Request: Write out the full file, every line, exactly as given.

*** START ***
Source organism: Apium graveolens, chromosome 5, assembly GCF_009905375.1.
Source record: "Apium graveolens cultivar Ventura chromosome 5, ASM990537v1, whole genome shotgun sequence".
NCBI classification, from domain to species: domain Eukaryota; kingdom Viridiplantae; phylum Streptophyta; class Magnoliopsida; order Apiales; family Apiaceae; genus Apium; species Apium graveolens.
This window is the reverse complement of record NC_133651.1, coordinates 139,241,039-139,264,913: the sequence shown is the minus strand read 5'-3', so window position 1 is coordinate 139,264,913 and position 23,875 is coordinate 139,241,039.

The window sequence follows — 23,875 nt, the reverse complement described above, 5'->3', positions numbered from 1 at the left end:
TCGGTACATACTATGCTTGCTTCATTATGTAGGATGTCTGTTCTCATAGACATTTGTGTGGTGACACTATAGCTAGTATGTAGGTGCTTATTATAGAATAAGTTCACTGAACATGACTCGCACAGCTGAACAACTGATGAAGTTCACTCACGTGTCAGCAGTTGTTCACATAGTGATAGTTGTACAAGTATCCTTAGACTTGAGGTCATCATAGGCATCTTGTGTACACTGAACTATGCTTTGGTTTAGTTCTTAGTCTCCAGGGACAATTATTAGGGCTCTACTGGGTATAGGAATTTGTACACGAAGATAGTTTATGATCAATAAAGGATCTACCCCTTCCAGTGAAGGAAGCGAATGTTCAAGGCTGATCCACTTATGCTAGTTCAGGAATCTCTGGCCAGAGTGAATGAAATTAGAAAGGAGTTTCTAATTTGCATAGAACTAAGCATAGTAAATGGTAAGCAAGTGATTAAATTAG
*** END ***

Source organism: Apium graveolens, chromosome 5, assembly GCF_009905375.1.
Source record: "Apium graveolens cultivar Ventura chromosome 5, ASM990537v1, whole genome shotgun sequence".
NCBI classification, from domain to species: domain Eukaryota; kingdom Viridiplantae; phylum Streptophyta; class Magnoliopsida; order Apiales; family Apiaceae; genus Apium; species Apium graveolens.
This window is the reverse complement of record NC_133651.1, coordinates 139,241,039-139,264,913: the sequence shown is the minus strand read 5'-3', so window position 1 is coordinate 139,264,913 and position 23,875 is coordinate 139,241,039.

The window sequence follows — 23,875 nt, the reverse complement described above, 5'->3', positions numbered from 1 at the left end:
TCGGTACATACTATGCTTGCTTCATTATGTAGGATGTCTGTTCTCATAGACATTTGTGTGGTGACACTATAGCTAGTATGTAGGTGCTTATTATAGAATAAGTTCACTGAACATGACTCGCACAGCTGAACAACTGATGAAGTTCACTCACGTGTCAGCAGTTGTTCACATAGTGATAGTTGTACAAGTATCCTTAGACTTGAGGTCATCATAGGCATCTTGTGTACACTGAACTATGCTTTGGTTTAGTTCTTAGTCTCCAGGGACAATTATTAGGGCTCTACTGGGTATAGGAATTTGTACACGAAGATAGTTTATGATCAATAAAGGATCTACCCCTTCCAGTGAAGGAAGCGAATGTTCAAGGCTGATCCACTTATGCTAGTTCAGGAATCTCTGGCCAGAGTGAATGAAATTAGAAAGGAGTTTCTAATTTGCATAGAACTAAGCATAGTAAATGGTAAGCAAGTGATTAAATTAG